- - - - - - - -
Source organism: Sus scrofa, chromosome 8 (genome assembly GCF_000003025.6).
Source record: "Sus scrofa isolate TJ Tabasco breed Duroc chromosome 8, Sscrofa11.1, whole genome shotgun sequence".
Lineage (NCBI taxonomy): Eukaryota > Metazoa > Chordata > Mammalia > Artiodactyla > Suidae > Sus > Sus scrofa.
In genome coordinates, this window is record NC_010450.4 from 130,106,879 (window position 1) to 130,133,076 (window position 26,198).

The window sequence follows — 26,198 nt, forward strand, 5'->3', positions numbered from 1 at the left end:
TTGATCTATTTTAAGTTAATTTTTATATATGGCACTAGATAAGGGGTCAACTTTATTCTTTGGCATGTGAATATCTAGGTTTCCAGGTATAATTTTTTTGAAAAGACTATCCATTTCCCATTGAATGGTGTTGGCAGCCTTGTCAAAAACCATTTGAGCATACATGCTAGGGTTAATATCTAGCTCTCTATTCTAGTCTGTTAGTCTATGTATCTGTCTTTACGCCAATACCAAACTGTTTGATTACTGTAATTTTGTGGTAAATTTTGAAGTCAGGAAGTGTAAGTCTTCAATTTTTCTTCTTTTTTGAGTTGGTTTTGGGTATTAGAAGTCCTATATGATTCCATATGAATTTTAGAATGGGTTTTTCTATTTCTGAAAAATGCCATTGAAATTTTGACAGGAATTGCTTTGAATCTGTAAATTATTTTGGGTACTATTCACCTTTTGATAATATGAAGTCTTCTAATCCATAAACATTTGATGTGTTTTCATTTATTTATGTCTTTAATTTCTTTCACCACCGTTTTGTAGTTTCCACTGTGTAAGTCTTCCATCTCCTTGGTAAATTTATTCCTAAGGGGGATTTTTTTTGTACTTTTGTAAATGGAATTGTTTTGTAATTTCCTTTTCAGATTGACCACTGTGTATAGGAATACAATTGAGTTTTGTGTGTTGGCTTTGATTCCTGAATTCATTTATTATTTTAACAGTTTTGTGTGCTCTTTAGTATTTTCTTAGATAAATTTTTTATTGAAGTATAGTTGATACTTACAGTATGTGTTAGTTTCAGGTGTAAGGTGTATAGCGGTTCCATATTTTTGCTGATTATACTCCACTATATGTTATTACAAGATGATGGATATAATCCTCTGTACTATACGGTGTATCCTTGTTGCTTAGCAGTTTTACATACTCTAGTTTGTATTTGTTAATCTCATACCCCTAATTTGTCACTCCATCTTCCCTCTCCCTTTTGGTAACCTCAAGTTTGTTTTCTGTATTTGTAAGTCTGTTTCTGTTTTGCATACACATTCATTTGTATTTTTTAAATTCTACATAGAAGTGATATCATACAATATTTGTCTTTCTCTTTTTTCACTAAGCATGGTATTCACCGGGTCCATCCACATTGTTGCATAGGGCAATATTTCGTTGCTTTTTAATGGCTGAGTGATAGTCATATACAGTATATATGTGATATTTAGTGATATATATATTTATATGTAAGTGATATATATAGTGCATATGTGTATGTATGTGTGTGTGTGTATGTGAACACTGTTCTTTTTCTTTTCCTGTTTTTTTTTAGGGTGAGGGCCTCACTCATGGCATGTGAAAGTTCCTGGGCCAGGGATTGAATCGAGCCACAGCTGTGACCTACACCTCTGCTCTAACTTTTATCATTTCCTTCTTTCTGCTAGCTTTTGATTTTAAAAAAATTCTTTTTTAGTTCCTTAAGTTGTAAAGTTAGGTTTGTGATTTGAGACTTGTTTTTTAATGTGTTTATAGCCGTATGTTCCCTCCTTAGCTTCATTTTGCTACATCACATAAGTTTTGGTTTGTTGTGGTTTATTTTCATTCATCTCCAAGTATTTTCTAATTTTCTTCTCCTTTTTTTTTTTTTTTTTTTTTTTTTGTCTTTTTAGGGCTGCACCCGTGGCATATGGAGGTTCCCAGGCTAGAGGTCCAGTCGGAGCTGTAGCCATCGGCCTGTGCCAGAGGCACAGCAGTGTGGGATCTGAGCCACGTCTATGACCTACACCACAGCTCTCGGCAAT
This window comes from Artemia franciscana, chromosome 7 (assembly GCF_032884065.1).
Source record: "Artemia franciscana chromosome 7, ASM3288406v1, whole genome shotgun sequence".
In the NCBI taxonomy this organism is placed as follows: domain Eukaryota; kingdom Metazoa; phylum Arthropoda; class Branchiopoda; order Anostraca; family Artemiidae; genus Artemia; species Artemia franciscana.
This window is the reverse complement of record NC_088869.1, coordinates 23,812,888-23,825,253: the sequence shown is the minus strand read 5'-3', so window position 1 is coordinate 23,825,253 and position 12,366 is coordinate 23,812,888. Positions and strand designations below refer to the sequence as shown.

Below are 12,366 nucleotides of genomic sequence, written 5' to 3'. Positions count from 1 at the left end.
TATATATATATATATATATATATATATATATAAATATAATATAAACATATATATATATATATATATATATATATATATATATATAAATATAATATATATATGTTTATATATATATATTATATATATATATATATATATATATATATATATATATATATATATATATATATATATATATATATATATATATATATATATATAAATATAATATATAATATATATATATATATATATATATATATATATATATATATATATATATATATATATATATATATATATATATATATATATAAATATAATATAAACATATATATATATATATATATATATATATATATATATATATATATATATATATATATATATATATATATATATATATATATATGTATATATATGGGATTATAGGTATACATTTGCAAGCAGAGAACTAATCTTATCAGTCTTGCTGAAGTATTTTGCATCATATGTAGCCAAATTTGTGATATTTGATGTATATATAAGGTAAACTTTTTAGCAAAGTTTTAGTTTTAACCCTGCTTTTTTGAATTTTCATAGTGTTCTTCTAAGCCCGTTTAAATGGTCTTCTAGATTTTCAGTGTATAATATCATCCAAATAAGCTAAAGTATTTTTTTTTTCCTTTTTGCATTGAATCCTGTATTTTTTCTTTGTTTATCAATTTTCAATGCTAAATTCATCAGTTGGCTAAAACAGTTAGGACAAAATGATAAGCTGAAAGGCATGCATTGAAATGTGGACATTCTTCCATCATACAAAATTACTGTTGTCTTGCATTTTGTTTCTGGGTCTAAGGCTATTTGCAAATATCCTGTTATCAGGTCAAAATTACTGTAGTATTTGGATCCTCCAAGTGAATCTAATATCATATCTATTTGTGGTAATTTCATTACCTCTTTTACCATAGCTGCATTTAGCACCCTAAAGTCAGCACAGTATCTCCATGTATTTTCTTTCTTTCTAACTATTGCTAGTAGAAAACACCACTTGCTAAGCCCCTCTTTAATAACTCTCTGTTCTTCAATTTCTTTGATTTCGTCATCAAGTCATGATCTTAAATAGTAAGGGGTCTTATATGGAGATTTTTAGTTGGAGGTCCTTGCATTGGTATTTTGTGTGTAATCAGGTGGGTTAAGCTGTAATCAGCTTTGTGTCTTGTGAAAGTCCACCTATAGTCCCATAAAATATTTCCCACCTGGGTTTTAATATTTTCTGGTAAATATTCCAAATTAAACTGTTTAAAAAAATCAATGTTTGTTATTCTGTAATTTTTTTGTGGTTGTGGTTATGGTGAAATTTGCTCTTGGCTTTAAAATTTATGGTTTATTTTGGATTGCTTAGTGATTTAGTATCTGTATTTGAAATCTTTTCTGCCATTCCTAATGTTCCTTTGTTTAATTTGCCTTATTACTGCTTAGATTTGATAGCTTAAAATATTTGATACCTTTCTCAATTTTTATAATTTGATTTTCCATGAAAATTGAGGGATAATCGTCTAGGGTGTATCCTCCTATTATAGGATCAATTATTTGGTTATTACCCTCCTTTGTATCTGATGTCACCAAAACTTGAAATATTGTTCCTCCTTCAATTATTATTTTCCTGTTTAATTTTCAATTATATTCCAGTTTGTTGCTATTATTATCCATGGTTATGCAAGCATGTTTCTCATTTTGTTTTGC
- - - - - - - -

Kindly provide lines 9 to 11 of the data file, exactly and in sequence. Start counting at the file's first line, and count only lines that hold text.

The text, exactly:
In the NCBI taxonomy this organism is placed as follows: domain Eukaryota; kingdom Metazoa; phylum Arthropoda; class Branchiopoda; order Anostraca; family Artemiidae; genus Artemia; species Artemia franciscana.
This window is the reverse complement of record NC_088869.1, coordinates 23,812,888-23,825,253: the sequence shown is the minus strand read 5'-3', so window position 1 is coordinate 23,825,253 and position 12,366 is coordinate 23,812,888. Positions and strand designations below refer to the sequence as shown.

Below are 12,366 nucleotides of genomic sequence, written 5' to 3'. Positions count from 1 at the left end.